Server racks are also known as rack cabinets, rack enclosures, equipment racks. Typically have front and rear doors that are perforated or solid. The fully enclosed server rack mount cabinet is the most expensive rack type due to the amount of metal use.
The perforated doors allow for proper ventilation of the electronics in the rackmount cabinet. The current standard for ventilation is a minimum of 63% perforated on both the front and rear doors of the rack mount cabinet. Filler panels are typically used to help minimize air recirculation. If the rack cabinet has a solid door, then additional equipment must be installed in the rack to provide adequate ventilation. Racks with solid doors typically have fans in the top and air enters the rack from the floor.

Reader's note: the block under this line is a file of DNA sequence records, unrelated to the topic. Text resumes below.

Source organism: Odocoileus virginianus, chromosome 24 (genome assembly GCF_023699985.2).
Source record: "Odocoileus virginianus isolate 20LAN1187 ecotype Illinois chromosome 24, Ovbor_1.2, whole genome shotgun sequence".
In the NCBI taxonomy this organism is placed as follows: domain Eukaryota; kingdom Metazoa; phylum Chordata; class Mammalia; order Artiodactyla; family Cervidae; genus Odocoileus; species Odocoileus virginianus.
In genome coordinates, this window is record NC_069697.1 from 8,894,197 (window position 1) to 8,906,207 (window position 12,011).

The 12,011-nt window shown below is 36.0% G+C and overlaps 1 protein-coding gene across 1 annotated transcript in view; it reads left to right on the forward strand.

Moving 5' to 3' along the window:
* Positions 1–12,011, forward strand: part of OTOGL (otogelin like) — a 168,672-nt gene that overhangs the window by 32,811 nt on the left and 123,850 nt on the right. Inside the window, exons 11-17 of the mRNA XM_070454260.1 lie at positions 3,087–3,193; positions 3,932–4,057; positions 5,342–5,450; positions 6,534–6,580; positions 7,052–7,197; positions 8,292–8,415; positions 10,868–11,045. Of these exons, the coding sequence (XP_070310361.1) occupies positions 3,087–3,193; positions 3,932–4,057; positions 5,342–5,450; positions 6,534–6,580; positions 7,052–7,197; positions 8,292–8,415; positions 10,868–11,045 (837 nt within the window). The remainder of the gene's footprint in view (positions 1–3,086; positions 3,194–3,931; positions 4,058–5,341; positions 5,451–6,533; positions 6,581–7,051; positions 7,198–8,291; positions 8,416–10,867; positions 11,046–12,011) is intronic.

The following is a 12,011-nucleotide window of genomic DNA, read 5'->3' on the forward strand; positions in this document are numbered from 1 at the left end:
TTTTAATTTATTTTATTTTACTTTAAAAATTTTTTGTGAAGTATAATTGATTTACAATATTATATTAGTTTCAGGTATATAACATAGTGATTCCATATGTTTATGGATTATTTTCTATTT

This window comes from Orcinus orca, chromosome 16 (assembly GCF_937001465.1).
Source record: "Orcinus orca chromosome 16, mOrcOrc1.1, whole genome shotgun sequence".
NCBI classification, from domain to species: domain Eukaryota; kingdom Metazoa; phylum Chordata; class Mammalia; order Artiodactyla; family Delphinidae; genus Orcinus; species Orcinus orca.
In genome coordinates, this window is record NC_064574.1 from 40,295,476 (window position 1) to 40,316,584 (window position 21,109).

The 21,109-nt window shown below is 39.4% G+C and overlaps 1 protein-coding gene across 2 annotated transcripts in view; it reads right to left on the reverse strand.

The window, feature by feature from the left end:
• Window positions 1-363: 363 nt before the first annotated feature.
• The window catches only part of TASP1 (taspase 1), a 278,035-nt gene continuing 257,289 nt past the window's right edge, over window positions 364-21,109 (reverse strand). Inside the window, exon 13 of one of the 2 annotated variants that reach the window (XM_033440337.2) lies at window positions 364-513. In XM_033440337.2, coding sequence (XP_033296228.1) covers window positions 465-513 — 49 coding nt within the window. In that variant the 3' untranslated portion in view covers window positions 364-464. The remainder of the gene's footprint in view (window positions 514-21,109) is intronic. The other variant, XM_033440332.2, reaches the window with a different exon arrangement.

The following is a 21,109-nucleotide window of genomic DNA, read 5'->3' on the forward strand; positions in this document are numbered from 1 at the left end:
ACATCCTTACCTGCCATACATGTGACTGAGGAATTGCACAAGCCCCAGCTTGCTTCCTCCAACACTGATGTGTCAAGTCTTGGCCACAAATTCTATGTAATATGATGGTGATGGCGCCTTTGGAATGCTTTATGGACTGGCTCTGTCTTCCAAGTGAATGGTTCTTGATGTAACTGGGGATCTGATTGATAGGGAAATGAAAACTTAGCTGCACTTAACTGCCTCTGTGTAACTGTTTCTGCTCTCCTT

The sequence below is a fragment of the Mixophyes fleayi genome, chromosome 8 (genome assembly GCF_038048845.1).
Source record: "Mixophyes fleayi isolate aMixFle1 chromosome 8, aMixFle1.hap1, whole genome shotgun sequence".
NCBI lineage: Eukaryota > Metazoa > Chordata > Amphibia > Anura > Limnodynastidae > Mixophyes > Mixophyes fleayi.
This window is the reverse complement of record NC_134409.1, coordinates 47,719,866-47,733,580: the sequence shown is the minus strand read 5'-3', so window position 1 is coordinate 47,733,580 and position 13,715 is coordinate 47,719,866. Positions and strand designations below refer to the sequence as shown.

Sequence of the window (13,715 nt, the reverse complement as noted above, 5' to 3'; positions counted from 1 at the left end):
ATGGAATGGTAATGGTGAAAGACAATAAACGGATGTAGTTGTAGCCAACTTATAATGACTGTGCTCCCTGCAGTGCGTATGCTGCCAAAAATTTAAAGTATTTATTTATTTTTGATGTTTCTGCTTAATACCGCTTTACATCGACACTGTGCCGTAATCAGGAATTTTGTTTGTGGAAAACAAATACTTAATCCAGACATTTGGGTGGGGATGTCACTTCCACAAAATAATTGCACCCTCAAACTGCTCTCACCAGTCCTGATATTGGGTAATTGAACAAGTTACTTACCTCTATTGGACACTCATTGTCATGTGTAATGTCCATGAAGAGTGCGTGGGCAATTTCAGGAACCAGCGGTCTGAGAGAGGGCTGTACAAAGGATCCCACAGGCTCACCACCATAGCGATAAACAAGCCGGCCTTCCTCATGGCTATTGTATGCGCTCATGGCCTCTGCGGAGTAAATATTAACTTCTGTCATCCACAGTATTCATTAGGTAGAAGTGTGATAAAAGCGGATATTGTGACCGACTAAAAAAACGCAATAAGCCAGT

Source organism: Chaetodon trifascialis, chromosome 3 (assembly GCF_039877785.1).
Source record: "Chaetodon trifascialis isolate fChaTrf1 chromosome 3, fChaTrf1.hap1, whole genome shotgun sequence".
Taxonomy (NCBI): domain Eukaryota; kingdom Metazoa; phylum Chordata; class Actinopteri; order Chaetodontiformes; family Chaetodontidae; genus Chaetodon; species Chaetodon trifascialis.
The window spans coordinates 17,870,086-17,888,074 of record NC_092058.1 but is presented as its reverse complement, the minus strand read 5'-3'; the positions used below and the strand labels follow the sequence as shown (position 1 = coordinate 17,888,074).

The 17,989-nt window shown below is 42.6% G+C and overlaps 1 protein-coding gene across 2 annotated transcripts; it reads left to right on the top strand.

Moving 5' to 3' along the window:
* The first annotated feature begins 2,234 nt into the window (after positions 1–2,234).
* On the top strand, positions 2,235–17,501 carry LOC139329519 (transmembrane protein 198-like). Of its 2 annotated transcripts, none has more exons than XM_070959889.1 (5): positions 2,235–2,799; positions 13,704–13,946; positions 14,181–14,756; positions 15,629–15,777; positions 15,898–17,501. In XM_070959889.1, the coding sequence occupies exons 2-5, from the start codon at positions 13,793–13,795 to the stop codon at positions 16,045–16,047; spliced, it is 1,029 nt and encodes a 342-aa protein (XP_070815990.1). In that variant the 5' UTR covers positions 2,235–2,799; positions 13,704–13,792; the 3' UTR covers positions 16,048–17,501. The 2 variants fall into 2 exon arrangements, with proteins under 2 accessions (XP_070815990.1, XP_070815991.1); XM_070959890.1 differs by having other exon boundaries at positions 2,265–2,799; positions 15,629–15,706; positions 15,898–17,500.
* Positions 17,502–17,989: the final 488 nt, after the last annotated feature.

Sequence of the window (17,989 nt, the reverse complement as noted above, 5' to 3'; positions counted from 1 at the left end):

The fully enclosed server rack provides the highest level of security for the equipment. Typically the front and rear doors have a lock to prevent unauthorized access to the equipment. The side panels of the rack mount cabinet can be easily removed in most models which allows access to cabling or power distribution units which are sometimes installed in the Zero-U space in the sides of rack cabinets.
Most modern rack enclosures have adjustable EIA rails for equipment attachment. These rails have mounting holes on a pattern by EIA-310. Racks have one of three hole types: square, round, or threaded. Most racks have adjustable rails, allowing the mounting depth and equipment position to be adjusted.
Rack cabinets are more difficult to route cabling due to limited access. Since the racks have rear doors, wires are typically routed out the top to overhead trays, or the wires are routed out the bottom and below a raised floor. Most racks have limited space in the sides to allow cabling from the front to rear.